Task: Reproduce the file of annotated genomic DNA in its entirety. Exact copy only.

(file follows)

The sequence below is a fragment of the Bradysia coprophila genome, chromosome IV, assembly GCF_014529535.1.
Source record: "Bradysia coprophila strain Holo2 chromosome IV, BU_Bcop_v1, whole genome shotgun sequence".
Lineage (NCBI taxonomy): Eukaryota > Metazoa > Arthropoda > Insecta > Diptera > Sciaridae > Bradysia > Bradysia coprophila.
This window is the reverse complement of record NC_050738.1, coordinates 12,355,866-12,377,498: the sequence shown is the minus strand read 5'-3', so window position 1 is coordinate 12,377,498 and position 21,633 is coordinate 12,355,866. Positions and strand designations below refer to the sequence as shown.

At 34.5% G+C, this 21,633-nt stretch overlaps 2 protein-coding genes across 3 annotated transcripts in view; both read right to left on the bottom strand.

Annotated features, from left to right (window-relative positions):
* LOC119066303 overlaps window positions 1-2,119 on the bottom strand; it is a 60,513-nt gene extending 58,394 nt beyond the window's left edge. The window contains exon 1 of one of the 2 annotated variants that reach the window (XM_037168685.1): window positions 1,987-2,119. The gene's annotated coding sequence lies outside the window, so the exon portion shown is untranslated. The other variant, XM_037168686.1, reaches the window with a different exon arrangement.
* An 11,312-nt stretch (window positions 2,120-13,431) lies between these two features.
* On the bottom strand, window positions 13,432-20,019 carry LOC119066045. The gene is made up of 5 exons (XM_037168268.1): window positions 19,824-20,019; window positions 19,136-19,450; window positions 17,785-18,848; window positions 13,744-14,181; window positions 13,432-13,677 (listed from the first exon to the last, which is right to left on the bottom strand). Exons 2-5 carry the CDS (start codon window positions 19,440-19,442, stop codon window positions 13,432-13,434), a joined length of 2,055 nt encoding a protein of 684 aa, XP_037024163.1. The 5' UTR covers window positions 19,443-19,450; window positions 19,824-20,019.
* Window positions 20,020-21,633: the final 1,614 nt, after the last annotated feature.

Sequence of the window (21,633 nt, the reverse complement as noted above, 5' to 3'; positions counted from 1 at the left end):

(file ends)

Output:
The sequence below is a fragment of the Bradysia coprophila genome, chromosome IV, assembly GCF_014529535.1.
Source record: "Bradysia coprophila strain Holo2 chromosome IV, BU_Bcop_v1, whole genome shotgun sequence".
Lineage (NCBI taxonomy): Eukaryota > Metazoa > Arthropoda > Insecta > Diptera > Sciaridae > Bradysia > Bradysia coprophila.
This window is the reverse complement of record NC_050738.1, coordinates 12,355,866-12,377,498: the sequence shown is the minus strand read 5'-3', so window position 1 is coordinate 12,377,498 and position 21,633 is coordinate 12,355,866. Positions and strand designations below refer to the sequence as shown.

At 34.5% G+C, this 21,633-nt stretch overlaps 2 protein-coding genes across 3 annotated transcripts in view; both read right to left on the bottom strand.

Annotated features, from left to right (window-relative positions):
* LOC119066303 overlaps window positions 1-2,119 on the bottom strand; it is a 60,513-nt gene extending 58,394 nt beyond the window's left edge. The window contains exon 1 of one of the 2 annotated variants that reach the window (XM_037168685.1): window positions 1,987-2,119. The gene's annotated coding sequence lies outside the window, so the exon portion shown is untranslated. The other variant, XM_037168686.1, reaches the window with a different exon arrangement.
* An 11,312-nt stretch (window positions 2,120-13,431) lies between these two features.
* On the bottom strand, window positions 13,432-20,019 carry LOC119066045. The gene is made up of 5 exons (XM_037168268.1): window positions 19,824-20,019; window positions 19,136-19,450; window positions 17,785-18,848; window positions 13,744-14,181; window positions 13,432-13,677 (listed from the first exon to the last, which is right to left on the bottom strand). Exons 2-5 carry the CDS (start codon window positions 19,440-19,442, stop codon window positions 13,432-13,434), a joined length of 2,055 nt encoding a protein of 684 aa, XP_037024163.1. The 5' UTR covers window positions 19,443-19,450; window positions 19,824-20,019.
* Window positions 20,020-21,633: the final 1,614 nt, after the last annotated feature.

Sequence of the window (21,633 nt, the reverse complement as noted above, 5' to 3'; positions counted from 1 at the left end):